But then I saw part #25, which appears as though it might be an ejector assist pin. (Unfortunately, whoever used the highlighting to indicate the molten blue base and red cork material, has covered up the top of part #25. Although the blue and red spiral may functionally depict what will happen to the material, it does not happen outside of the spinner cup as shown).

Brain Storm Rules! Any and all ideas appreciated.

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One of the most important parts was the metal rod the glass flowed down under the orifice. This gave the stream resistance allowing it to corkscrew.  Some transparents, especially the Reds, show a dark pattern down the center of the marble. Probably oxidation off the rod. I believe the early kinda corkscrews (Ades) were probably made before the rod was part of the process 

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2 hours ago, lstmmrbls said:

One of the most important parts was the metal rod the glass flowed down under the orifice. This gave the stream resistance allowing it to corkscrew. 

Thanks. This is very interesting. 

So the 1/8" hole down the center of the spinner cup contained the rod, right? Was the rod fixed or did it rotate with the spinner cup?

When the gear driven spinner mechanism is pivoted about the shaft (#32) to eject the marble, has the metal rod been retracted somehow?

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These are some spinner cups. You can see there were different designs in the cups, just cut outs to give the cup traction, grip to spin the glass. You can see on the base where a set screw made marks in it to hold it in the fixture it's mounted in on the photos Alan shared. Some have holes in the bottom, some don't. I would presume to vent air in order to keep bubbles out and to let the glass fully seat into the cup.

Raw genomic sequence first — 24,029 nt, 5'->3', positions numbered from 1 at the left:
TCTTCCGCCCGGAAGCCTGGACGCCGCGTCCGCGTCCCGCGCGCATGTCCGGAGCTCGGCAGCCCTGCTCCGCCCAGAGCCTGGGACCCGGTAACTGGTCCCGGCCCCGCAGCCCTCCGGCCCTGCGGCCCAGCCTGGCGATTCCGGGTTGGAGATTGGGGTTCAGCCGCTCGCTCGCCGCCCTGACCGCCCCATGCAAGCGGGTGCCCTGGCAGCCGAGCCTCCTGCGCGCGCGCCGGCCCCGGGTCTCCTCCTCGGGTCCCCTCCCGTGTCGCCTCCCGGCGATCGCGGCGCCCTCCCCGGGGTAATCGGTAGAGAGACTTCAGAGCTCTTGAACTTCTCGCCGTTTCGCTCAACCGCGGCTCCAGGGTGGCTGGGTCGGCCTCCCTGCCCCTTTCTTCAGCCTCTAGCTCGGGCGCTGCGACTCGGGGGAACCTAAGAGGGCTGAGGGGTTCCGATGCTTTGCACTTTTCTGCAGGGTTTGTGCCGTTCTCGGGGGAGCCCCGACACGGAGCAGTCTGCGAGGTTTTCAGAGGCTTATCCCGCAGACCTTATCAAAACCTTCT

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For the following, please reference Fig 4 of the patent drawing above.

I've come to the conclusion that whoever did the annotated drawing of blue and red molten glass and superimposed it on the patent apparatus drawing above, helped to create a huge confusion factor with respect to how the spinner cup actually functioned. It appears that this drawing has been floating around these forums for some time.  

If you look at reference #25 in the center of the cup in Fig 4, you can see the "rod" that is claimed to have existed. In fact, the original patent description refers to #25 as a "groove". And #24 in the above referenced drawing is the cup itself which the patent description states "may have grooves #25 provided in its inner surface". 

The spinner cup (#24) as mounted on the machine above was originally drawn on the actual patent plate with a cutaway depiction of the internal "spherically" shaped cup with a "groove" cut in it. In the original patent drawing there is a horizontal line that is clearly drawn across the top of the cup. In Figure 4 above the line disappears and the "groove" magically turns into a "rod". Go figure.

When you think about it the inner stationary "rod" never made sense anyway ... unless it can be retracted down the center of the cup. But as noted, not all the cups had a center hole. And there is no way such a "rod" could be afixed (or retracted) from above. Otherwise the first time the pivot arm is cycled to tilt the cup 90 degrees and eject the cork, it would break the "rod" or jam.

 

 

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I have never understood this rod or what ever it is, in the center of the cup ?  The shear had to be very close to it. If not retracted some way, the rod would be near the shear. If the rod remained in the cup, the marble would have a hole or space where the rod was. I would think that could lead to a weak point in the center of the marble. Would this rod be made of graphite ? The spinner cups are graphite or some soft carbon. Most people say the cups are graphite because the hot glass would not stick to them when it tilted to dump the marble. I agree with what happens to the rod when the cup tilts over to eject the marble ?  I also think maybe the hole in the bottom of the cups was to release air or hot gas. But some had holes and some did not ? Plus the holes are not all the same size ? So many questions may be some of the reasons probably why no one ever copied this piece of equipment to make corkscrews.  That and the cost to build it. 

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9 hours ago, wvrons said:

I have never understood this rod or what ever it is, in the center of the cup

Me neither. The two drawings included here, clearly show the modification that was made to the original patent drawing to fit the false theory of a "rod". (The horizontal line across the top of the spinner cup has been erased in the the modified drawing).